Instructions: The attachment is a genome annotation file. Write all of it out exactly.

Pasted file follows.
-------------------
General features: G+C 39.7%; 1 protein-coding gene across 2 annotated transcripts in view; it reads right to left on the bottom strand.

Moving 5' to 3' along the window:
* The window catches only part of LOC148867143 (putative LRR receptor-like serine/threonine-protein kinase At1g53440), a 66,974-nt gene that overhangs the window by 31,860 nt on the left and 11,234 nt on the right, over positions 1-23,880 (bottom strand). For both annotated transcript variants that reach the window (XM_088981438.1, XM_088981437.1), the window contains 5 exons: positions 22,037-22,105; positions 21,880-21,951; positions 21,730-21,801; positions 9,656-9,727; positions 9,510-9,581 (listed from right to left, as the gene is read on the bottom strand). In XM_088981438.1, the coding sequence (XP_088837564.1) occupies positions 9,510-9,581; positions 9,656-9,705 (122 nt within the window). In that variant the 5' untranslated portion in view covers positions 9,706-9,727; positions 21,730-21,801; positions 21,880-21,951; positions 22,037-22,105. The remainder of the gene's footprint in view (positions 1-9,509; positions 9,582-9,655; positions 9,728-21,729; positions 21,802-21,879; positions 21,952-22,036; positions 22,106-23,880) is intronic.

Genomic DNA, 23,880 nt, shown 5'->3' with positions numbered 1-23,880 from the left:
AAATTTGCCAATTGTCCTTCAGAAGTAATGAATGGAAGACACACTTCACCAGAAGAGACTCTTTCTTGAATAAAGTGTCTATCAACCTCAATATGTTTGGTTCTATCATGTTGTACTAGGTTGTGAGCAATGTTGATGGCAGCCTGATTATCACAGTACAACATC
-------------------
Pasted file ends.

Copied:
General features: G+C 39.7%; 1 protein-coding gene across 2 annotated transcripts in view; it reads right to left on the bottom strand.

Moving 5' to 3' along the window:
* The window catches only part of LOC148867143 (putative LRR receptor-like serine/threonine-protein kinase At1g53440), a 66,974-nt gene that overhangs the window by 31,860 nt on the left and 11,234 nt on the right, over positions 1-23,880 (bottom strand). For both annotated transcript variants that reach the window (XM_088981438.1, XM_088981437.1), the window contains 5 exons: positions 22,037-22,105; positions 21,880-21,951; positions 21,730-21,801; positions 9,656-9,727; positions 9,510-9,581 (listed from right to left, as the gene is read on the bottom strand). In XM_088981438.1, the coding sequence (XP_088837564.1) occupies positions 9,510-9,581; positions 9,656-9,705 (122 nt within the window). In that variant the 5' untranslated portion in view covers positions 9,706-9,727; positions 21,730-21,801; positions 21,880-21,951; positions 22,037-22,105. The remainder of the gene's footprint in view (positions 1-9,509; positions 9,582-9,655; positions 9,728-21,729; positions 21,802-21,879; positions 21,952-22,036; positions 22,106-23,880) is intronic.

Genomic DNA, 23,880 nt, shown 5'->3' with positions numbered 1-23,880 from the left:
AAATTTGCCAATTGTCCTTCAGAAGTAATGAATGGAAGACACACTTCACCAGAAGAGACTCTTTCTTGAATAAAGTGTCTATCAACCTCAATATGTTTGGTTCTATCATGTTGTACTAGGTTGTGAGCAATGTTGATGGCAGCCTGATTATCACAGTACAACATC